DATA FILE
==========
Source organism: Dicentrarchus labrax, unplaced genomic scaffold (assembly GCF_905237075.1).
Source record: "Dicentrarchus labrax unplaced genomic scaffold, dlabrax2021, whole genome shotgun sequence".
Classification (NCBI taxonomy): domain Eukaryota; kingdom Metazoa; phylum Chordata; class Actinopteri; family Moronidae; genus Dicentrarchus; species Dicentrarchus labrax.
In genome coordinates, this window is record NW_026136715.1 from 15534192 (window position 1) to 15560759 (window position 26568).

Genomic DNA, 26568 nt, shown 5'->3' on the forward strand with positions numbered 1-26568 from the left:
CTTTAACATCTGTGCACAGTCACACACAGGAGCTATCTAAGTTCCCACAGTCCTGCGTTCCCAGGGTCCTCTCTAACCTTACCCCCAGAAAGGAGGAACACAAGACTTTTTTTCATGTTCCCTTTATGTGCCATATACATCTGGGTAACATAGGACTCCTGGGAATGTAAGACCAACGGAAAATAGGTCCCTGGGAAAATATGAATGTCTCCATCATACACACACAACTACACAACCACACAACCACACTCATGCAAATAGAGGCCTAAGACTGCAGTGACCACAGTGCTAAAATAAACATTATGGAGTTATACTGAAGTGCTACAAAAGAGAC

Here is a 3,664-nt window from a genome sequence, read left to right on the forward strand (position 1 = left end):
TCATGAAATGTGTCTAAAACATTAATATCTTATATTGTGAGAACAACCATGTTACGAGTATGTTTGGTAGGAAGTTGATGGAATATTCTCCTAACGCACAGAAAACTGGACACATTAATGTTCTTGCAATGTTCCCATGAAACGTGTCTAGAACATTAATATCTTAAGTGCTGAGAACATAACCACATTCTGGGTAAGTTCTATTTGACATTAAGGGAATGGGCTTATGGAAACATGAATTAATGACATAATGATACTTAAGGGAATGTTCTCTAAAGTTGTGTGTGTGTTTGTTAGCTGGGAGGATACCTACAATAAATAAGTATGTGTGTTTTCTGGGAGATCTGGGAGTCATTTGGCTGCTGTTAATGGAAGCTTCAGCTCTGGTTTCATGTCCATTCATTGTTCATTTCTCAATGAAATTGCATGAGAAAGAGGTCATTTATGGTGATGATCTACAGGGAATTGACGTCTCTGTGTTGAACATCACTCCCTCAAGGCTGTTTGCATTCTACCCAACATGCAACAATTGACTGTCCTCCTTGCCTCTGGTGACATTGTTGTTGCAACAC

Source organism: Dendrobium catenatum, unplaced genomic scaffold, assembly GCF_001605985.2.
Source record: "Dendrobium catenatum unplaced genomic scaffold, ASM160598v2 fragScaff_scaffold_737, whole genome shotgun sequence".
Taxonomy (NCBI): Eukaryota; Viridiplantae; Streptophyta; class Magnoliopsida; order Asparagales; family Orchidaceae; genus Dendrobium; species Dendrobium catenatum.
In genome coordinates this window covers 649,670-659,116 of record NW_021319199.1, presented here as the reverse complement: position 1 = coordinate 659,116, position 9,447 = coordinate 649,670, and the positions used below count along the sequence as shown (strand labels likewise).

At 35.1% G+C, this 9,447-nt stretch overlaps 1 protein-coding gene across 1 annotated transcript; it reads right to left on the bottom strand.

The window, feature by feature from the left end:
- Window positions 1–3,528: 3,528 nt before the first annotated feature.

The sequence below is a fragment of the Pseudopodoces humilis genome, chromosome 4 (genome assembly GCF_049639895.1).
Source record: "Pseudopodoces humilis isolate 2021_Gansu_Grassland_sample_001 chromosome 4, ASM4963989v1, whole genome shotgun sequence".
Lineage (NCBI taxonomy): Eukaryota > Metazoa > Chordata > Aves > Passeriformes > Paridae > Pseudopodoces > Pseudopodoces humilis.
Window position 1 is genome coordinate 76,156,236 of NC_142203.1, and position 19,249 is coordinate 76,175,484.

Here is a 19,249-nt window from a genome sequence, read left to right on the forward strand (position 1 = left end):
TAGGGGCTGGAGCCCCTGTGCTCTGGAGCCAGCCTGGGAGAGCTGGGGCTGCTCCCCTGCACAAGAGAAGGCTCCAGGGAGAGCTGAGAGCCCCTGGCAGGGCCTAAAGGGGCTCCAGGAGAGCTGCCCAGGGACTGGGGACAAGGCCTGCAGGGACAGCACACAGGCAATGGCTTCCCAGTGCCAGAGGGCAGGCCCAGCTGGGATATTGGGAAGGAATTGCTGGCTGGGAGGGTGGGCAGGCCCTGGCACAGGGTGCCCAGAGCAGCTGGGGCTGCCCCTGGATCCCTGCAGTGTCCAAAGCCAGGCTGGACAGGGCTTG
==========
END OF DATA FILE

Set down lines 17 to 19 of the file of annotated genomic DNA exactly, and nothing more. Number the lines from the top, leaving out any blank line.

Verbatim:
Source record: "Pseudopodoces humilis isolate 2021_Gansu_Grassland_sample_001 chromosome 4, ASM4963989v1, whole genome shotgun sequence".
Lineage (NCBI taxonomy): Eukaryota > Metazoa > Chordata > Aves > Passeriformes > Paridae > Pseudopodoces > Pseudopodoces humilis.
Window position 1 is genome coordinate 76,156,236 of NC_142203.1, and position 19,249 is coordinate 76,175,484.